Russian Federation to expel British diplomats as crisis over ex-spy attack deepens


Tensions between the West and Russia heightened on Thursday after Theresa May and Donald Trump, along with Germany's Angela Merkel and France's Emmanuel Macron, issued a joint statement endorsing the British Prime Minister's conclusion that it was "highly likely" Russia was behind the attack on the former Russian spy Sergei Skripal and his daughter Yulia in Salisbury.

The UK had told its allies it was "highly likely" that Russian Federation was responsible for the attack and the allies said they "share the UK assessment that there is no plausible alternative explanation".

The Russians are accused of using a nerve agent to try killing former spy Sergei Skripal and his daughter Yulia, with wider-ranging effects on a number of British citizens who happened to be in the area.

Sergei Skripal, 66, and Yulia Skripal, 33, remain in a critical condition in hospital.

Ms Bishop said Australia would work closely with the United Kingdom in the short-term, backing Britain's decision to expel 23 Russian diplomats and cut off high-level contacts with Moscow. This follows Prime Minister Theresa May's announcement that 23 Russian Embassy staffers will be expelled.

The nerve agent was used on a former Russian spy and his daughter in the city of Salisbury.

The sanctions had been in the works for weeks, but the timing comes just as the United States condemned Russian Federation for its use of nerve agent to poison a double agent in the United Kingdom, signing on to a joint statement as a sign of solidarity with European allies. Meanwhile, Foreign Secretary Boris Johnson said he did not want to see an "outbreak of Russophobia", telling Sky News the British response to the attack was "proportionate".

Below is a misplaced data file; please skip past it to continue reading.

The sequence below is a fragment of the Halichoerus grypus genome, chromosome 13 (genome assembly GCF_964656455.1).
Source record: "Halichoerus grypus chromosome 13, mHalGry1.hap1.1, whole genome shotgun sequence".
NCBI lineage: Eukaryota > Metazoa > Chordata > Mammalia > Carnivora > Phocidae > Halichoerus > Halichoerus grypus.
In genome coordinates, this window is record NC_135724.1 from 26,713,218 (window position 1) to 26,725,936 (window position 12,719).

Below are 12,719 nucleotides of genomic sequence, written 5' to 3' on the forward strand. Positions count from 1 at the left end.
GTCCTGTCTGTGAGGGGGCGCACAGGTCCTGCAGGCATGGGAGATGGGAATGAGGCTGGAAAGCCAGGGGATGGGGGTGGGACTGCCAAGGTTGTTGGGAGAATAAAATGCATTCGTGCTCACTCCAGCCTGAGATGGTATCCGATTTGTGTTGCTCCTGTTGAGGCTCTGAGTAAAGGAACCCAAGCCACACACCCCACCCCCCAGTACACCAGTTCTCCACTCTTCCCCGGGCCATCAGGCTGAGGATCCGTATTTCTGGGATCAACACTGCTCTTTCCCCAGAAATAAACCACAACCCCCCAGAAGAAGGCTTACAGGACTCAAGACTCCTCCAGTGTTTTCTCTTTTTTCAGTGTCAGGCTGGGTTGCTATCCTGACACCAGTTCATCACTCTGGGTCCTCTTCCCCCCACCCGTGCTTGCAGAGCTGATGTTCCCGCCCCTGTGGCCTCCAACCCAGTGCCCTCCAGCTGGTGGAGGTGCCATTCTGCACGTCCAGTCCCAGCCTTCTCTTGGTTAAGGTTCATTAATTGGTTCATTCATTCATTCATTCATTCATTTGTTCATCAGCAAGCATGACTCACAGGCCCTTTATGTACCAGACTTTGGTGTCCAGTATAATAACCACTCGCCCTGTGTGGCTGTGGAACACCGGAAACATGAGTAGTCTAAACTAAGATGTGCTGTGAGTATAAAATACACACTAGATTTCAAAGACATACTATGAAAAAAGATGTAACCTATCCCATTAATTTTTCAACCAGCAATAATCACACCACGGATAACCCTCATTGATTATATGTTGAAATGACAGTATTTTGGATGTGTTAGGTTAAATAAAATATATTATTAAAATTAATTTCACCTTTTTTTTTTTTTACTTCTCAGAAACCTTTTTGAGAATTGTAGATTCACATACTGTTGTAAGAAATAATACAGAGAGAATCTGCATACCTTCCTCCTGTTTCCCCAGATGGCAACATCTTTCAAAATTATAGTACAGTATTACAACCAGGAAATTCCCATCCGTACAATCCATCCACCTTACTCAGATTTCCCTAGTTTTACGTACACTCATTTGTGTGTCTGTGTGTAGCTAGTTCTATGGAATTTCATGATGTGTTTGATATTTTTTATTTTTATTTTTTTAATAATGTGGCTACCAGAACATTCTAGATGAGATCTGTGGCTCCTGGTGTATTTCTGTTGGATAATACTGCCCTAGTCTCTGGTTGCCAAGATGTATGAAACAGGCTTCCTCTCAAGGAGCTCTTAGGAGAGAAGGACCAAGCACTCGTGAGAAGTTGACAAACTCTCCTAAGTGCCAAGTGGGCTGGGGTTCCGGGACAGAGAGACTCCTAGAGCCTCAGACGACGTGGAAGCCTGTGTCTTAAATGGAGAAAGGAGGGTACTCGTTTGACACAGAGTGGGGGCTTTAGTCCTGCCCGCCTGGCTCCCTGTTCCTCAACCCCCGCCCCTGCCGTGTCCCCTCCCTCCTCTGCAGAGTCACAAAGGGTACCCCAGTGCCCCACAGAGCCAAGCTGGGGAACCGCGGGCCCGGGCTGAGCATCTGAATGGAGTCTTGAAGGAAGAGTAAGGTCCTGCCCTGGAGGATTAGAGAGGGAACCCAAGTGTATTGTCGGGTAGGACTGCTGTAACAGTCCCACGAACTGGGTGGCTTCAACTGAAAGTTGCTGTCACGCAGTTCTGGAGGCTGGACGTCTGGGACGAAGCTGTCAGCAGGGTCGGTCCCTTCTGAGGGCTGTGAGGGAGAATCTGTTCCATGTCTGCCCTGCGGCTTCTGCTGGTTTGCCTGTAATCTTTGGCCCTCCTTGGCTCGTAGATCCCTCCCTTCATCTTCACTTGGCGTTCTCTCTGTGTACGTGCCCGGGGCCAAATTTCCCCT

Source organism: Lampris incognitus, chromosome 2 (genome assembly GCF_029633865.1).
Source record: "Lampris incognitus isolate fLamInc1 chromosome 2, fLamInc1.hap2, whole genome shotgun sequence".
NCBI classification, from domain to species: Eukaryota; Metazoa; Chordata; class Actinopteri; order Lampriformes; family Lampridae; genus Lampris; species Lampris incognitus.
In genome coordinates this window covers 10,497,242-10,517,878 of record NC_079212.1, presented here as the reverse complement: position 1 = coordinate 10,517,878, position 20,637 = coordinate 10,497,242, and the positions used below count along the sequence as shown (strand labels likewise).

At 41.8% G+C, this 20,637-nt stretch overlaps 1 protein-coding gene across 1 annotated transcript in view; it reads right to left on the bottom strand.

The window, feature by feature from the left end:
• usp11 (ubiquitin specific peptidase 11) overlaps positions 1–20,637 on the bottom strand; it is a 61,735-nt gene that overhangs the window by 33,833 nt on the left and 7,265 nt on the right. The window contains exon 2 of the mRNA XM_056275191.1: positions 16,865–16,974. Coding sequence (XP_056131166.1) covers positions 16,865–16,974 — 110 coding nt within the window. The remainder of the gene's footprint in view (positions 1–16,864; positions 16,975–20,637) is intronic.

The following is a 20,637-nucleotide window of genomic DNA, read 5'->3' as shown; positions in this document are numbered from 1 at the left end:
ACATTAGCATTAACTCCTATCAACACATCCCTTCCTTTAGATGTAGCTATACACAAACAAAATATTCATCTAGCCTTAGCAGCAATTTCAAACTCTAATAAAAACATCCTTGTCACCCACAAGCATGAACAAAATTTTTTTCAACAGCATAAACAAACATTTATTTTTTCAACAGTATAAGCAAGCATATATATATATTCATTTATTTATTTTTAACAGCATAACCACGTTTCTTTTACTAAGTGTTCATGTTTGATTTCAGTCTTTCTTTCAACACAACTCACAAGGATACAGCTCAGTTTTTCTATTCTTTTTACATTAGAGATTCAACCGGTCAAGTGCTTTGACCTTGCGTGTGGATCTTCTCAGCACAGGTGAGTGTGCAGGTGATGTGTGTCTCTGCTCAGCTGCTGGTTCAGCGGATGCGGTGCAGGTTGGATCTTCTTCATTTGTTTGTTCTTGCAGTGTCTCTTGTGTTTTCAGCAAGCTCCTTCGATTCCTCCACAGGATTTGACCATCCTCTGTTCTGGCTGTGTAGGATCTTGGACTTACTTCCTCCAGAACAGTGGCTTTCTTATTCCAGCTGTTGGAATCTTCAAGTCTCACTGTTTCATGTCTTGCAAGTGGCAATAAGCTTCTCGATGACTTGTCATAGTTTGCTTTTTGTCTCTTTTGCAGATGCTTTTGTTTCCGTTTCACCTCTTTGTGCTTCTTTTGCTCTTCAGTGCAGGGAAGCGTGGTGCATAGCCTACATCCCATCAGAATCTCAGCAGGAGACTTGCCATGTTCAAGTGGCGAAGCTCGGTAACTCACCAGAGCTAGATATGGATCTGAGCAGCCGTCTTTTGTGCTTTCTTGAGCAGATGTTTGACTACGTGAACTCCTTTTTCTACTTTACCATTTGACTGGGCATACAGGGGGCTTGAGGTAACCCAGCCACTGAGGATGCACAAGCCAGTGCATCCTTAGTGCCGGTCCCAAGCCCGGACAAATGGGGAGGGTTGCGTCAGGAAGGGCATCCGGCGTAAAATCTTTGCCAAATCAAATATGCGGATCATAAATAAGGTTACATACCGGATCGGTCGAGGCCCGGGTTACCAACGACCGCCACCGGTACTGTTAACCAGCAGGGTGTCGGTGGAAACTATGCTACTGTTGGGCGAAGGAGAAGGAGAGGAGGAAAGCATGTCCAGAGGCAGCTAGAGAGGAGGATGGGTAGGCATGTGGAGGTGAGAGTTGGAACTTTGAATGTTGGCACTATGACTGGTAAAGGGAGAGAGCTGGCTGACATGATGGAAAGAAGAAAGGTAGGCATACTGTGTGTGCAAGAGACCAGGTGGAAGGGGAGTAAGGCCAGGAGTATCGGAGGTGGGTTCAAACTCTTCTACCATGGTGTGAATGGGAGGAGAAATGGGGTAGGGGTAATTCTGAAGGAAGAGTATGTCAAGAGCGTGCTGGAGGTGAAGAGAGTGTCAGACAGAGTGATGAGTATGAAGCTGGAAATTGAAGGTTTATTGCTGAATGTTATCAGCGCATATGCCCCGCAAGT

Labour leader Jeremy Corbyn, whose response to the attack has led to criticism from some on his backbenches, said "the evidence points towards Russia" being responsible - but the possibility of gangsters being behind the attack rather than the Kremlin could not be excluded.

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A Putin spokesman said the President would "choose the option that will serve the interests of Russian Federation best of all", and complained that May's accusations were "not backed up by anything".

Hamish de Bretton-Gordon, an ex-commander of the British Army's chemical, biological, radiation and nuclear regiment, said Novichok was only ever manufactured at one site, a military laboratory at Shikhany in central Russian Federation.

Russian Federation is expected to take retaliatory measures soon.

A former US diplomat urged a more public response. "The British blame game based on the word "likely", but not on trustworthy investigation, hard facts and proper worldwide procedures, is highly reprehensible and extremely counterproductive". The British prime minister accused the Russian state of being guilty of the attempted murder of former spy Sergei Skripal and his daughter Yulia, and of threatening the lives of United Kingdom citizens.

"We just need people to come back to the city", Haydon told reporters after May had left. The Treasury Department is using that law to target the Russian Federal Security Service, or FSB; the Main Intelligence Directorate, of GRU; and six GRU officials. Peskov reiterated Russian denials of involvement in the attack on the Skripals.

The global chemical weapons watchdog says the class of nerve agents used in the Skripal attack has never been declared by any of its member states.

The Labour leader used an article in the Guardian to urge the government to take a "calm, measured" approach - and warn against the drift towards a "new cold war" with Russian Federation.

Britain said it was not enough though, and in 2016, a judge-led inquiry concluded that Putin had probably approved Litvinenko's murder, something Moscow denies.